Pimples to Diabetes

One of the most interesting factors in all this is how and why researchers made the leap from acne to diabetes. Credit biotechnology. Throughout the 1980s, as J&J fought marketing battles over wrinkles, researchers deep in labs were intrigued with the complex side-effects profile of retinoids, which ranged from skin inflammation for topical versions, to dry mouth, mood swings, and even severe birth defects in babies born to women who had taken the ingested forms of retinoids. Biotech was providing more and more clues about cells and how chemicals interact with them through docking stations called "receptors," and scientists at the Salk Institute in San Diego led by Ronald Evans (a Ligand co-founder) zeroed in on a group of retinoid receptors.

Evans eventually learned that many retinoid compounds are closely related to certain hormones in the body and work on the same pairs of receptors. Depending on the pair being activated, retinoids can spark different beneficial effects -- among them, programming cancer cells to self-destruct, turning off the over-proliferation of skin cells that leads to severe acne and psoriasis, and, in the case of the diabetes work, increasing cells' sensitivity to circulating insulin and making them process the energy from glucose more efficiently. "It has been exciting, and it's moved incredibly fast," explains Heyman.

Indeed, work in this area has moved so fast that it created a minor corporate upheaval for Ligand. Previously, the company was focused on cancer and women's health. But about a year ago it added metabolic diseases to its product research areas, after Heyman began seeing the results in the diabetic mice. Ligand had been working with Allergan in Irvine, Calif., on retinoid research aimed at skin, vision, and cancer uses. Results continue to be promising in those areas, too, but Allergan is mainly a dermatology and vision company with no experience in metabolic diseases such as diabetes. So, this year the companies moved to dissolve their partnership and divide the more than 2,000 retinoid compounds they developed together.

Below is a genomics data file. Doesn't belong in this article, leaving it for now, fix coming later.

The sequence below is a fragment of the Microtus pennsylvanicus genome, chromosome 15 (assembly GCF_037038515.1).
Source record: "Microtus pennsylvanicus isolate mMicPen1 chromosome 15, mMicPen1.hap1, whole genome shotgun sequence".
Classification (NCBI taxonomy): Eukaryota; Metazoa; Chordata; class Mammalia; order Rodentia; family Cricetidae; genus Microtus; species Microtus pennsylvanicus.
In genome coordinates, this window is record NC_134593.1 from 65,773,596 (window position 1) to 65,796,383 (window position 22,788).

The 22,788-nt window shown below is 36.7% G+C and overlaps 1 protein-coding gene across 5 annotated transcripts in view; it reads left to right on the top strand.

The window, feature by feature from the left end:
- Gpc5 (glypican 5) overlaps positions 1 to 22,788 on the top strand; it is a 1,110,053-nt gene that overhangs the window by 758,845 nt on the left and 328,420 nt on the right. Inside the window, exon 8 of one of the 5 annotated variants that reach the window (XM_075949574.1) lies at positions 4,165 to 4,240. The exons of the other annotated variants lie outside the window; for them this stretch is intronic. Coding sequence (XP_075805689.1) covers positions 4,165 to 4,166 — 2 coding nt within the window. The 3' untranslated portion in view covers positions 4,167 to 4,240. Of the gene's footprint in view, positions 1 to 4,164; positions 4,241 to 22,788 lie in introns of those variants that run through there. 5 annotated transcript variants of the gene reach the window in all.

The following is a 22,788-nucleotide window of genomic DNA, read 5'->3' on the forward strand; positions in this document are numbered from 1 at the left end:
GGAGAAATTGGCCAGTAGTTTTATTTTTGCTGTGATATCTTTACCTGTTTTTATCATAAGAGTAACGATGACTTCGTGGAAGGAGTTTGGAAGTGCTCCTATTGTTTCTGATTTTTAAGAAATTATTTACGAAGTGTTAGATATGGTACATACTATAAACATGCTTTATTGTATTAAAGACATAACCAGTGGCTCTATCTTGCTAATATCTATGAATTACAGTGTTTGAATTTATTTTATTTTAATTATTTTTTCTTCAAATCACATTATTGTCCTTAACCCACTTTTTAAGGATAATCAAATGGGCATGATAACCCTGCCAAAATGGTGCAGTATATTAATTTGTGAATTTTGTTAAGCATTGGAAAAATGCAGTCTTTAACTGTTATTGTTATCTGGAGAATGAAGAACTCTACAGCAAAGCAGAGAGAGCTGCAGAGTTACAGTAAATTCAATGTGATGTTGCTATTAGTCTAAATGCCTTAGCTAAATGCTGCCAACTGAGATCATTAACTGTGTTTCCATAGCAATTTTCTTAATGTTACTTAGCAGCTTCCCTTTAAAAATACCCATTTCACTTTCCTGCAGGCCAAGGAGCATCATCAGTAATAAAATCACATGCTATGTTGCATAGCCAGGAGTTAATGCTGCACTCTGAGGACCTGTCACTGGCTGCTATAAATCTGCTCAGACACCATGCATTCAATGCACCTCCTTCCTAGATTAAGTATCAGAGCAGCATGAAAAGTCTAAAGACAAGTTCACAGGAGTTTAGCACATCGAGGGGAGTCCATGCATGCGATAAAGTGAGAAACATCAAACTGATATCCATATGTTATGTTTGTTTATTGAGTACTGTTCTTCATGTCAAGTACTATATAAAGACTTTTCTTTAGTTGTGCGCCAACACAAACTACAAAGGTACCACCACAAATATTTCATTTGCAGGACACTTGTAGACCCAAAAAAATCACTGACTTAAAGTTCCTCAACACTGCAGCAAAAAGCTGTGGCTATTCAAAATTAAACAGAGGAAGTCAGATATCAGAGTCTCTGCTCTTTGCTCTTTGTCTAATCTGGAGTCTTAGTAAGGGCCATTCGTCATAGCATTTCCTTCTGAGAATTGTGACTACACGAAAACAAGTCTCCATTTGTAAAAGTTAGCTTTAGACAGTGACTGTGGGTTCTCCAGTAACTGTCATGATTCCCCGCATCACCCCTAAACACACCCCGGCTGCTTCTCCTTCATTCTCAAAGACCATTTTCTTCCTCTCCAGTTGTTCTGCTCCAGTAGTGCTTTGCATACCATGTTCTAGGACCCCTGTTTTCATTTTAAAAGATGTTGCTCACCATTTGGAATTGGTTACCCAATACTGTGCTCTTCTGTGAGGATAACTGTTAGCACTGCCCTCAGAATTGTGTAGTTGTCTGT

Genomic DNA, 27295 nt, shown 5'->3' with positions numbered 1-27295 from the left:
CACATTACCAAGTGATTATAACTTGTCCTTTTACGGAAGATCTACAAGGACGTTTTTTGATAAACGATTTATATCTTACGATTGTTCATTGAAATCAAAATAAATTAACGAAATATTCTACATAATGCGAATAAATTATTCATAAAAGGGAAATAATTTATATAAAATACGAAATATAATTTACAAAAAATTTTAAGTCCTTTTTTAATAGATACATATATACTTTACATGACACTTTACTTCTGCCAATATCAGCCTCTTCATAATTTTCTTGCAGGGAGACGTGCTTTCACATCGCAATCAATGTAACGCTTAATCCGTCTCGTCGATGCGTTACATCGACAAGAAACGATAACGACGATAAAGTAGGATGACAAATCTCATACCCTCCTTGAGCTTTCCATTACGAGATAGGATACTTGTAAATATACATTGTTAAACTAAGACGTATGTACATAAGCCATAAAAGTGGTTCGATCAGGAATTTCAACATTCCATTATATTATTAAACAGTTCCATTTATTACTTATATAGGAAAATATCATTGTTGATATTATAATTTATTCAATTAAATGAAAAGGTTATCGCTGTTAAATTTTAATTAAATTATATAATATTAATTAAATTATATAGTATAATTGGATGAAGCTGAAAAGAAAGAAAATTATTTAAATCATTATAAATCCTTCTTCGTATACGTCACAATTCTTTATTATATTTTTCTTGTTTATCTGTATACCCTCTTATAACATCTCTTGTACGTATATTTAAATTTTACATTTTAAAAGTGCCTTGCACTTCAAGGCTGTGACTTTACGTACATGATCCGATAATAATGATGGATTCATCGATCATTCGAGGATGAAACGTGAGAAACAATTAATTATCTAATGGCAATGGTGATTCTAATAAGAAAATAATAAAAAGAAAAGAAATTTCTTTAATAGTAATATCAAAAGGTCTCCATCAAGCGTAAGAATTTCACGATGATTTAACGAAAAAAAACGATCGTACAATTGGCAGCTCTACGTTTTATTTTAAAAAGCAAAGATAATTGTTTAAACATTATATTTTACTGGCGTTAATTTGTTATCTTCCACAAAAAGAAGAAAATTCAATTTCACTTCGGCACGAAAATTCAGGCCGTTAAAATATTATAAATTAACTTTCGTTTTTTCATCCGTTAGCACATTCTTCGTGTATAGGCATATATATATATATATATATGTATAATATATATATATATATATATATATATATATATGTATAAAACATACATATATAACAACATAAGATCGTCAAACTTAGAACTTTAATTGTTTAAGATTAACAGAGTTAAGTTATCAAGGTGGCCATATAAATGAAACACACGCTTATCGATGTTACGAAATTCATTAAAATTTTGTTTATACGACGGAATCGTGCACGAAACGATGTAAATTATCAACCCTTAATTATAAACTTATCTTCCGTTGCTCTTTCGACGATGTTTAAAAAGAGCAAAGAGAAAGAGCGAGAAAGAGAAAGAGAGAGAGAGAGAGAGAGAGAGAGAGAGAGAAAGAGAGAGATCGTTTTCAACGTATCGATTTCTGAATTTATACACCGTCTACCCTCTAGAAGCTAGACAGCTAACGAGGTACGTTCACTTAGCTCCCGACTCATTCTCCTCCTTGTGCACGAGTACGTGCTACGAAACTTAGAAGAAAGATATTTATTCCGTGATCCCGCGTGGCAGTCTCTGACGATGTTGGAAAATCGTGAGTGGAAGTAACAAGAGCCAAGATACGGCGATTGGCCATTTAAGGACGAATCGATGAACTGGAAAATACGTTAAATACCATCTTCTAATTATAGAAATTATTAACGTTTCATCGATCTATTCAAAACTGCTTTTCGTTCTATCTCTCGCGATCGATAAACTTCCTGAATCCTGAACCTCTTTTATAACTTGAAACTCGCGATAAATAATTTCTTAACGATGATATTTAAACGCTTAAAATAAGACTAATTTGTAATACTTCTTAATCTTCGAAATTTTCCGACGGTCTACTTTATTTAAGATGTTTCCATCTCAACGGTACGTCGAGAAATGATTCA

In September, meanwhile, Ligand anounced it had joined with Eli Lilly & Co. to pursue metabolic diseases in a deal that is worth about $50 million in cash and equity up front to Ligand but could be worth more than $200 million over the next five years -- not including royalties from any drugs that result. "Orally active compounds are where the [diabetes] business is going to go," says Andres Negro-Vilar, chief scientific officer at Ligand. "Lilly was very perceptive about the science, and they have a strong business base in insulin."

Indeed, Lilly is currently the nation's leading manufacturer of insulin and a long-time leader in the diabetes field. The deal with Lilly is "a compelling validation of the technology" for Ligand, believes biotech analyst Richard van den Broek of Hambrecht & Quist. Interestingly, Allergan has announced that it is shopping for a partner for some of the retinoid compounds it got from its relationship with Ligand, including some retinoid analogs also thought to have promise in treating diabetes. That sets up a horse race between the two former partners, Ligand and Allergan, who presumably start with exactly the same research data about how these compounds work.

The Outlook

Although it's way too early to declare victory against diabetes, the work so far is a source of optimism for diabetics and the physicians who treat them. Advances with molecular targets mean that "the state of the art has dramatically increased and [will] lead to an explosion of interest" in treatments for diabetes and obesity, says the NIH's Taylor. In fact, Taylor is working with Sugen in Redwood City, Calif., which is also using a receptor-target approach to try to develop noninsulin oral drugs that would reduce diabetics' need for insulin.

In fact, the dream of early biotech pioneers is slowly but surely coming true: Rather than relying on serendipity and mass screening to find breakthrough drugs, they are deciphering the intricate chemical dance between cells and chemicals that governs our lives and health. And they're finding clues about how to precisely correct the flaws that, in the human body, can sometimes stop the music.

By Joan O'C. Hamilton in San Mateo, Calif.